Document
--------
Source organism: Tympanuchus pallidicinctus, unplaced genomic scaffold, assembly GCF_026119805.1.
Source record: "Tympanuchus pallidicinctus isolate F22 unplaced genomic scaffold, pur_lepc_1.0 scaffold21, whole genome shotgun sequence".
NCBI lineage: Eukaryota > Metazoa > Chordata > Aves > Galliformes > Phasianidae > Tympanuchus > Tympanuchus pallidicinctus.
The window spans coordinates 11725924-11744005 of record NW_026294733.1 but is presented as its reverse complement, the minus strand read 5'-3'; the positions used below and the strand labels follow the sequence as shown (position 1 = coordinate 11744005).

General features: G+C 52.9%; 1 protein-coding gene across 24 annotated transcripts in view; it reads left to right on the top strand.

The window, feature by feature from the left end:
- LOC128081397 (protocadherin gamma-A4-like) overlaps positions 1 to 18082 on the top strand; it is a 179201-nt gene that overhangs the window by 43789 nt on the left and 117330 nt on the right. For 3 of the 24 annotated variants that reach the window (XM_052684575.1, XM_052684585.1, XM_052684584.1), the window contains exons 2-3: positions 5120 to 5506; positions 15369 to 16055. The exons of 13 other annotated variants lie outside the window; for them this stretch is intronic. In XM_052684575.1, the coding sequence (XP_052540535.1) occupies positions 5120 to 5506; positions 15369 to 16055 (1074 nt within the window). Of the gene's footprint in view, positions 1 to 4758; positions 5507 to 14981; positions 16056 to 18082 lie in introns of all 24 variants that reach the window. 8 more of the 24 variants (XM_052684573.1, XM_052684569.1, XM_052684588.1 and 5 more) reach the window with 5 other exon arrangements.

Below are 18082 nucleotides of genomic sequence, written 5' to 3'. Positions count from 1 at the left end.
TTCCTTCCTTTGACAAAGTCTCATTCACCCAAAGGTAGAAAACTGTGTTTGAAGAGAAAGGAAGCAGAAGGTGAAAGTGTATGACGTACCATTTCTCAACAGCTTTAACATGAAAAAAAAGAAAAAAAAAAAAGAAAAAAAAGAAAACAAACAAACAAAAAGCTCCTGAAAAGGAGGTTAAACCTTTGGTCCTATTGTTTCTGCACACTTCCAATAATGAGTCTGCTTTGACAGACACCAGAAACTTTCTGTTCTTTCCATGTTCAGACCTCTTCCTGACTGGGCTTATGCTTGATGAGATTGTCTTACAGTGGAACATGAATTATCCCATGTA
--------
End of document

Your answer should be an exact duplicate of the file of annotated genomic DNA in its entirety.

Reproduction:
Source organism: Tympanuchus pallidicinctus, unplaced genomic scaffold, assembly GCF_026119805.1.
Source record: "Tympanuchus pallidicinctus isolate F22 unplaced genomic scaffold, pur_lepc_1.0 scaffold21, whole genome shotgun sequence".
NCBI lineage: Eukaryota > Metazoa > Chordata > Aves > Galliformes > Phasianidae > Tympanuchus > Tympanuchus pallidicinctus.
The window spans coordinates 11725924-11744005 of record NW_026294733.1 but is presented as its reverse complement, the minus strand read 5'-3'; the positions used below and the strand labels follow the sequence as shown (position 1 = coordinate 11744005).

General features: G+C 52.9%; 1 protein-coding gene across 24 annotated transcripts in view; it reads left to right on the top strand.

The window, feature by feature from the left end:
- LOC128081397 (protocadherin gamma-A4-like) overlaps positions 1 to 18082 on the top strand; it is a 179201-nt gene that overhangs the window by 43789 nt on the left and 117330 nt on the right. For 3 of the 24 annotated variants that reach the window (XM_052684575.1, XM_052684585.1, XM_052684584.1), the window contains exons 2-3: positions 5120 to 5506; positions 15369 to 16055. The exons of 13 other annotated variants lie outside the window; for them this stretch is intronic. In XM_052684575.1, the coding sequence (XP_052540535.1) occupies positions 5120 to 5506; positions 15369 to 16055 (1074 nt within the window). Of the gene's footprint in view, positions 1 to 4758; positions 5507 to 14981; positions 16056 to 18082 lie in introns of all 24 variants that reach the window. 8 more of the 24 variants (XM_052684573.1, XM_052684569.1, XM_052684588.1 and 5 more) reach the window with 5 other exon arrangements.

Below are 18082 nucleotides of genomic sequence, written 5' to 3'. Positions count from 1 at the left end.
TTCCTTCCTTTGACAAAGTCTCATTCACCCAAAGGTAGAAAACTGTGTTTGAAGAGAAAGGAAGCAGAAGGTGAAAGTGTATGACGTACCATTTCTCAACAGCTTTAACATGAAAAAAAAGAAAAAAAAAAAAGAAAAAAAAGAAAACAAACAAACAAAAAGCTCCTGAAAAGGAGGTTAAACCTTTGGTCCTATTGTTTCTGCACACTTCCAATAATGAGTCTGCTTTGACAGACACCAGAAACTTTCTGTTCTTTCCATGTTCAGACCTCTTCCTGACTGGGCTTATGCTTGATGAGATTGTCTTACAGTGGAACATGAATTATCCCATGTA